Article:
Prioritising car-free and green spaces to increase the liveability of our urban spaces

Now more than ever we are in a situation that is testing the resilience and robustness of our urban and community spaces. To aid the societal response to COVID-19, Cork Chamber believe it timely to initiate a review of shared public realm and the spaces allocated to pedestrians and cyclists, and where possible and appropriate adapt the urban and community recreation spaces to meet this challenge going forward. 
Thomas McHugh, Director of Public Affairs, Cork Chamber in commenting, “While we are seeing a reduction in vehicular traffic throughout urban areas, we are at the same time seeing the reclaiming of road space by walkers and cyclists doing their best to adhere to the two metre social distancing guidelines. To avoid the current situation where pedestrians and cyclists are obliged to enter road space to ensure sufficient distancing, which in itself is a safety issue for all road users, we are asking our local authorities here in Cork to link in with local community groups to identify these pinch points and instead allocate this road space safely. Increasing certainty and safety for all road users.”
Mr. McHugh added, “The availability of urban amenity space – be it green park space or car free amenity space, is a necessity for city residents to enjoy their community and locality. While acknowledging the work and dedication ongoing by Cork City Council and Cork County Council to expand and accelerate the provision of these spaces, their importance for all age groups, family sizes and mobility abilities is now more important than ever, and this will likely be a lasting outcome of the pandemic crisis.”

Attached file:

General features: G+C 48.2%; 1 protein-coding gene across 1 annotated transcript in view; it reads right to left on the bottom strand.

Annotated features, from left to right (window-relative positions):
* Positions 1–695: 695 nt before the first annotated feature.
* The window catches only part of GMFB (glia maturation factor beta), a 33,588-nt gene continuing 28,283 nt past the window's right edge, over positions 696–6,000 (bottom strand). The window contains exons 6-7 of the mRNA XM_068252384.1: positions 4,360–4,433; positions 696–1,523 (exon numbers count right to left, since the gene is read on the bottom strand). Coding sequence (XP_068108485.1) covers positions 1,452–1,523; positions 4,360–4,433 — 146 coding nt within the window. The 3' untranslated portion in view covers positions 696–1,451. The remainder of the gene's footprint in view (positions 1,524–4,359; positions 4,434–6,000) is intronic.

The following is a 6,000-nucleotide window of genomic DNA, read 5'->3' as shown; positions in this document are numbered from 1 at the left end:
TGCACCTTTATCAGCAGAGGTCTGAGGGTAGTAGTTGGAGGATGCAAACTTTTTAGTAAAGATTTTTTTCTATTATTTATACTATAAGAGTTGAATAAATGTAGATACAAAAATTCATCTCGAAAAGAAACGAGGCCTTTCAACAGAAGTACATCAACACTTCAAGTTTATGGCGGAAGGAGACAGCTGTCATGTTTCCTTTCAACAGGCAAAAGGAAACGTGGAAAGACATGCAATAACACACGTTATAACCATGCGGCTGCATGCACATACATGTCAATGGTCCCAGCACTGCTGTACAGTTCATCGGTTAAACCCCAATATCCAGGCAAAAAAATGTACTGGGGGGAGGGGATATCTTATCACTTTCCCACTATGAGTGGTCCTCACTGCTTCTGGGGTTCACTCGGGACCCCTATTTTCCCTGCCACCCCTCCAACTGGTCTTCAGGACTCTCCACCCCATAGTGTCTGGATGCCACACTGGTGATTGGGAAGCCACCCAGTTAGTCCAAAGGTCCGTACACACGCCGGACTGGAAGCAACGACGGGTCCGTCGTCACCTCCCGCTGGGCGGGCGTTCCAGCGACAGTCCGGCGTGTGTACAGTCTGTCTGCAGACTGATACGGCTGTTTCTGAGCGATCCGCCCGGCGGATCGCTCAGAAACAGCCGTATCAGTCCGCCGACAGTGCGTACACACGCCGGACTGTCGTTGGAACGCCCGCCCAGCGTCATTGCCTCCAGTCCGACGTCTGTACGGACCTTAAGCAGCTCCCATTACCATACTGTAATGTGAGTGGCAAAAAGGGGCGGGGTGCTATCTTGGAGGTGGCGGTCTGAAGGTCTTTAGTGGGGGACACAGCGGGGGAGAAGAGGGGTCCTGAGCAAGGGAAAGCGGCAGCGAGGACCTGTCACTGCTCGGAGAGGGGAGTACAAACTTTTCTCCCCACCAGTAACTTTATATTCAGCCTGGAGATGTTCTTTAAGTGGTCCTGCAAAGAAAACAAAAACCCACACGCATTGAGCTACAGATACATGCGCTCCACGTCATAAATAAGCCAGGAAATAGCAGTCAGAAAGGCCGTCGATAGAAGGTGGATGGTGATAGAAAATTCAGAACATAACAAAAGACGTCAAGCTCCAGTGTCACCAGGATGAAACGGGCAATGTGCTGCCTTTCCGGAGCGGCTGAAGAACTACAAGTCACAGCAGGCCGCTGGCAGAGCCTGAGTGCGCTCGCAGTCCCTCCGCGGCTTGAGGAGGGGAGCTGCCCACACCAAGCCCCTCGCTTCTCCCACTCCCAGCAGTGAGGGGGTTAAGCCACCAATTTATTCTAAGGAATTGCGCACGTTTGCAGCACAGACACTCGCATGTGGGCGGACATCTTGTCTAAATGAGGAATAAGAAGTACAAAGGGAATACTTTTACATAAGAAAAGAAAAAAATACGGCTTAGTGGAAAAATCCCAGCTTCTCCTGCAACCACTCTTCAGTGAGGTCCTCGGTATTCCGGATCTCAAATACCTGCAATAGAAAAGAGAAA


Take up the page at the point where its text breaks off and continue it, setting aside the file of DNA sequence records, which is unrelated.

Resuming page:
“There are quick wins to be had here, for example in the City, the prioritisation of the Marina for cycling and walking on a permanent basis would be an ideal re-designation of existing space. While this has recently been undertaken as a temporary measure to facilitate the Covid-19 testing centre, the permanent prioritisation to facilitate non-vehicular usage would prove hugely beneficial to increase the overall available amenity space for city centre residents. While enforcement of re-designations can persist as a challenge, the use of a barrier system allowing limited access for emergency services and residents could be beneficial in seeing this change of use observed.”
Mr. McHugh stated, “The emergency enhancement of pedestrian access to Tramore Valley Park would prove invaluable during the pandemic, and beyond. While I acknowledge there are constraints, the resolution of the pedestrian access issues should be advanced as quickly as possible to facilitate increased green space access for city centre residents.”
“In the longer term, there is a case to be made for slower vehicle speeds along priority pedestrian routes and throughout the city centre, and stronger emphasis on planting and greenery, bringing an immediate benefit to all residents. Increasing the nature and biodiversity of our city centre while increasing the liveability and appeal. In the coming years, the introduction of a ban on HGV traffic through the city centre, which could be facilitated through National Development Plan investment in the North Link road network, would be hugely beneficial, making journeys and communities safer, quieter, and less polluted.” 
“In the short to medium term, there is an opportunity to investigate the potential for quietway cycling routes, using laneways and backstreets that give cyclists priority, as have been developed in the UK, US and Netherlands and which could be really significant in promoting a change in mode to cycling at a modest cost. Alongside projects such as the Lee to Sea Greenway these could enhance the accessibility of interurban residential to amenity/ education/ work locations.” 
In conclusion, Mr. McHugh added, “The provision of amenity space is a priority for the Cork business community, identified in a previous quarterly economic trends survey to members within their top three priorities for increasing the liveability of the city, alongside housing, and public transport.” 
Audio Clip – Thomas McHugh 

WCP Staff

WCP Staff Writer

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